If you’ve read the above articles you have read about the kids family life as it’s known to CYFD and APD.
The last article where the mother snaps back at us all who are calling her and the other parents out for failed parenting is quoting her as saying
“I’m not saying he’s not involved, but they’re bashing me who has nothing to do with it,” Hubler said. “This is my son. I’m going to back up my son. I love him. He could be the worst person on earth, but I’m still his mom, and I’m still going to be there for him, no matter what.”
The article goes on to say
Andrew Hubler, a ninth-grader, had attended Highland High School until late April when he disenrolled, according to a spokesman for the Albuquerque Public Schools. He was supposed to transfer to another school, but he didn’t show up.
He has two other cases pending, one for criminal damage to property and another for shoplifting, possession of alcohol by a minor and battery.
Linda Hubler said she works the graveyard shift as a nurse’s assistant and is often working all night.
“My son wasn’t even on the premise when there were gunshots,” Linda Hubler said. “Maybe he needs to make better choices of friends. I don’t like the fact that she’s bashing me and my son and the parents when I do everything to get what my kid needs.”
Linda believes she has nothing to do with her child being out on the streets breaking into houses and vehicles after midnight. What she clearly doesn’t understand is that she has EVERYTHING to do with it. She obviously did not instill in her son that stealing, damaging what’s not yours, hurting other people is a bad thing or how to say no to “friends” who may want to do these things.
Her excuse seems to be the fact she works graveyard shift. Well my mom was always working but my grandmother was there. There was someone my mom trusted to watch my brother and I when our parents were out working their butts off to provide a good life for us. One that didn’t ever involve police intervention or time spent in Juvenile Detention.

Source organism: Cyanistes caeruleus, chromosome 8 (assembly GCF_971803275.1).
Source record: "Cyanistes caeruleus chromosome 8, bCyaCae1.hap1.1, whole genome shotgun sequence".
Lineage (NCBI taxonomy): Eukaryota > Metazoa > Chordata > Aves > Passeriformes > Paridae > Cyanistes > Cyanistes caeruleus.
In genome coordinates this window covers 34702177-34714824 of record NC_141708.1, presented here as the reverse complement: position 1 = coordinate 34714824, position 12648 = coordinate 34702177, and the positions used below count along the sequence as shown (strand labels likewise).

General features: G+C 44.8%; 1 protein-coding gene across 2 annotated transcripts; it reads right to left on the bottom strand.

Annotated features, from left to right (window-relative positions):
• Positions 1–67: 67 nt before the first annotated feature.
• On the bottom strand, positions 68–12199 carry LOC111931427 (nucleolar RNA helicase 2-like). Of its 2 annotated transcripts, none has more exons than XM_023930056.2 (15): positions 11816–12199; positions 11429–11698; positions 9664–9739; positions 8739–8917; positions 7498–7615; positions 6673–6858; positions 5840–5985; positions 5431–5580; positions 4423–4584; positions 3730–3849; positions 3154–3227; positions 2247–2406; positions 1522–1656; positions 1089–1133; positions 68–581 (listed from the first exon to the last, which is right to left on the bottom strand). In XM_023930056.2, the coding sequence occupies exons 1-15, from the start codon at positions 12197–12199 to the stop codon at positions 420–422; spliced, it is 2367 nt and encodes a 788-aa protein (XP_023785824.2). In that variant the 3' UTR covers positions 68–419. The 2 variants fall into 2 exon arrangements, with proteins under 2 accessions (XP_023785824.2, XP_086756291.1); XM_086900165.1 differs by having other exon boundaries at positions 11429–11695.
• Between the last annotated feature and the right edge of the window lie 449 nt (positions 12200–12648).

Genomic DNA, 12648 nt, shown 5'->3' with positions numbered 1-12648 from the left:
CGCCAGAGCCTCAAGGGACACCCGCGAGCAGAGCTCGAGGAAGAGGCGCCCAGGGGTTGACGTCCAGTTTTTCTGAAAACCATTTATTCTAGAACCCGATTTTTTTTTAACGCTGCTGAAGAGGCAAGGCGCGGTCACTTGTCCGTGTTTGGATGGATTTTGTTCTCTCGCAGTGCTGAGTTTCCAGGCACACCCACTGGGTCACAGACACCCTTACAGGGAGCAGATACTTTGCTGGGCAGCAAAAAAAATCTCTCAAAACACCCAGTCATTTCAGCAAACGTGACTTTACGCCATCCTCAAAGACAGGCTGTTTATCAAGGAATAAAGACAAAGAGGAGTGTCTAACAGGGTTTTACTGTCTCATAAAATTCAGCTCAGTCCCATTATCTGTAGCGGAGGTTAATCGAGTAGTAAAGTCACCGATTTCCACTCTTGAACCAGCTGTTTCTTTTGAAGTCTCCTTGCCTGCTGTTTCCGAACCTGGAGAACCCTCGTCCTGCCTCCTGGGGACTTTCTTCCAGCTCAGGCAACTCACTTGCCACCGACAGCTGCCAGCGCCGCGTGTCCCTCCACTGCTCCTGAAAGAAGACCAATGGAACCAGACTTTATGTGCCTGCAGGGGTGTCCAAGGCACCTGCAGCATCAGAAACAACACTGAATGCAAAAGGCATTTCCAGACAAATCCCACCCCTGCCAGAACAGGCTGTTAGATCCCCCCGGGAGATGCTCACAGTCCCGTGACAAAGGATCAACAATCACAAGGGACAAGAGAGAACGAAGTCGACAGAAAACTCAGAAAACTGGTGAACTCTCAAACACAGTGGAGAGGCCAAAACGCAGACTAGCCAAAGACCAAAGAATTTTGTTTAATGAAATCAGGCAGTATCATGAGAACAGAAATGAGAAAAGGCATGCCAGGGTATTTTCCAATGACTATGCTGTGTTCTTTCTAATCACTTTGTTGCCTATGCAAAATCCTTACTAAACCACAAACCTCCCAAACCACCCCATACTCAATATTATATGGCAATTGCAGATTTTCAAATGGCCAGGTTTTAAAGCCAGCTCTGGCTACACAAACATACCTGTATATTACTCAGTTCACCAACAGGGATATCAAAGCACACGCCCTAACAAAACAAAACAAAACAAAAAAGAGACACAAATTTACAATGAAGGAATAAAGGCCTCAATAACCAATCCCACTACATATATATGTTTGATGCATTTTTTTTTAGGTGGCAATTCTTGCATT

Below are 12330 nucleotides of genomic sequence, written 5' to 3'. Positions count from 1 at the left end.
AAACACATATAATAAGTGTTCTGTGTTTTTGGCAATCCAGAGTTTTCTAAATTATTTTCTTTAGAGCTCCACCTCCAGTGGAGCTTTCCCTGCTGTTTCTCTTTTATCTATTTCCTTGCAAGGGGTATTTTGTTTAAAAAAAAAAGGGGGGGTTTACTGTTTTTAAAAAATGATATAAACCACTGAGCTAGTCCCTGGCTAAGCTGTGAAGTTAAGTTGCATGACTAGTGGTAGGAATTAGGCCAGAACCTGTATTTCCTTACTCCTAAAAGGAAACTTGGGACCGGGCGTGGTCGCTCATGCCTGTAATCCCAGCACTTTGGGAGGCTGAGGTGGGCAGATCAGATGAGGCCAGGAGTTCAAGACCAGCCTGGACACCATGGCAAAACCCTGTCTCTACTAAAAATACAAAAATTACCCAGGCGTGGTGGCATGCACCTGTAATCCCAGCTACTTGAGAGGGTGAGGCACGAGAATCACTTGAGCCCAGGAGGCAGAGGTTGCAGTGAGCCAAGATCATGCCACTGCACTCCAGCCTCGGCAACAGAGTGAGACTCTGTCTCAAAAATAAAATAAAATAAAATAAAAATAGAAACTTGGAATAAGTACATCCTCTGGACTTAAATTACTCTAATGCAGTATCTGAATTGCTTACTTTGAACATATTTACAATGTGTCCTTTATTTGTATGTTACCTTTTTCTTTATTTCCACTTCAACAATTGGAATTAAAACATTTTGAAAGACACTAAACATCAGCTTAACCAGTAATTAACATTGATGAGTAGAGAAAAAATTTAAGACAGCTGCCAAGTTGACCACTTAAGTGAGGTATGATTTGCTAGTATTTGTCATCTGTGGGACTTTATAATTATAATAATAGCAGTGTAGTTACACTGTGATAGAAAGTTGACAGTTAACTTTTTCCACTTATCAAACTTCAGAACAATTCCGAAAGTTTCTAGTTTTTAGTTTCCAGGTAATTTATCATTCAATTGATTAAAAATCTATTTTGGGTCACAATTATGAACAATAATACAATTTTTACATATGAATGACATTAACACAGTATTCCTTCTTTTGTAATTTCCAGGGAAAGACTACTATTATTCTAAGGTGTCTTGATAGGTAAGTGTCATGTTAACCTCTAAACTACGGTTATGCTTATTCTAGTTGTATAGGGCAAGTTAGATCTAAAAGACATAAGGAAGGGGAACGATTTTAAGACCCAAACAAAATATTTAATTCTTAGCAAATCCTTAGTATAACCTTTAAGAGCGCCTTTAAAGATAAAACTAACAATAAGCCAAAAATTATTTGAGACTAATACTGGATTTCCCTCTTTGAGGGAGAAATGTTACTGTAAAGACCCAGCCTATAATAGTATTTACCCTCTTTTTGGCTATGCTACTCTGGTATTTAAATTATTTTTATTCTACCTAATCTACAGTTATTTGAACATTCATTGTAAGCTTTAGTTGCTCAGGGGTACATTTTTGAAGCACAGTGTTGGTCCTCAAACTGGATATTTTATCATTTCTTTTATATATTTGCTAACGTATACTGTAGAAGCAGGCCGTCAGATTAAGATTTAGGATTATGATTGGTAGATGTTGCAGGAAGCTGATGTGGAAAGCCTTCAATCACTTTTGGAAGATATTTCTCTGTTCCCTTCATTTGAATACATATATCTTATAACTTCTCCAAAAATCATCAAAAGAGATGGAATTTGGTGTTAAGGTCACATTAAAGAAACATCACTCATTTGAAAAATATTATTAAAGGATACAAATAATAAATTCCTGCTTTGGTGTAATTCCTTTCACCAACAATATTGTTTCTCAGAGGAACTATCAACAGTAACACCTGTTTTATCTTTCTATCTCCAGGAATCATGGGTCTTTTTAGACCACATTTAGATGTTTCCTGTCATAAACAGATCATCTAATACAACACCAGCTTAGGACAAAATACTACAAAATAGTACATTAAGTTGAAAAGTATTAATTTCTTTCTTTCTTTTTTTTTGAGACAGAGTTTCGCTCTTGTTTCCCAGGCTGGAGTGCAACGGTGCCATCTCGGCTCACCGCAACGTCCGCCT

She is so clouded by her “love” of her son she goes on to exclaim that her child was even on the premise when there were gunshots. The first time or the second time? Did her son walk away and tell someone about what happened afterwards? Did he do the right thing. No, one of the other kids did and now his life is in danger for doing so! He was there. He helped create the environment that ended in a life being taken.
Linda, what your kid needs is you. You allow him to disenroll from high school completely (no good parent would do this without a damn good reason) and he has two other cases pending against him. I suppose he wasn’t on the premise either of those times as well?
Parents are to teach their children right from wrong so that when they sneak out of the house (and oh yes they will) they aren’t breaking into houses and vehicles or hurting other people. It’s not about the kids being out when perhaps they shouldn’t be, it’s about what they were DOING while out. THAT is what separates the parenting fails, from the parenting wins.
Until next time, not all teens are vicious animals, not all African Americans are violent. But parents and society as a whole is doing very little to prove that the good outweighs the bad. There are good stuff reported in the news–working at the Albuquerque Journal for the last two years has shown me that. But what is remembered, as I have learned, is all the bad. No matter who is behind it; teens, African Americans or police. Try to remember the good and don’t glorify the bad.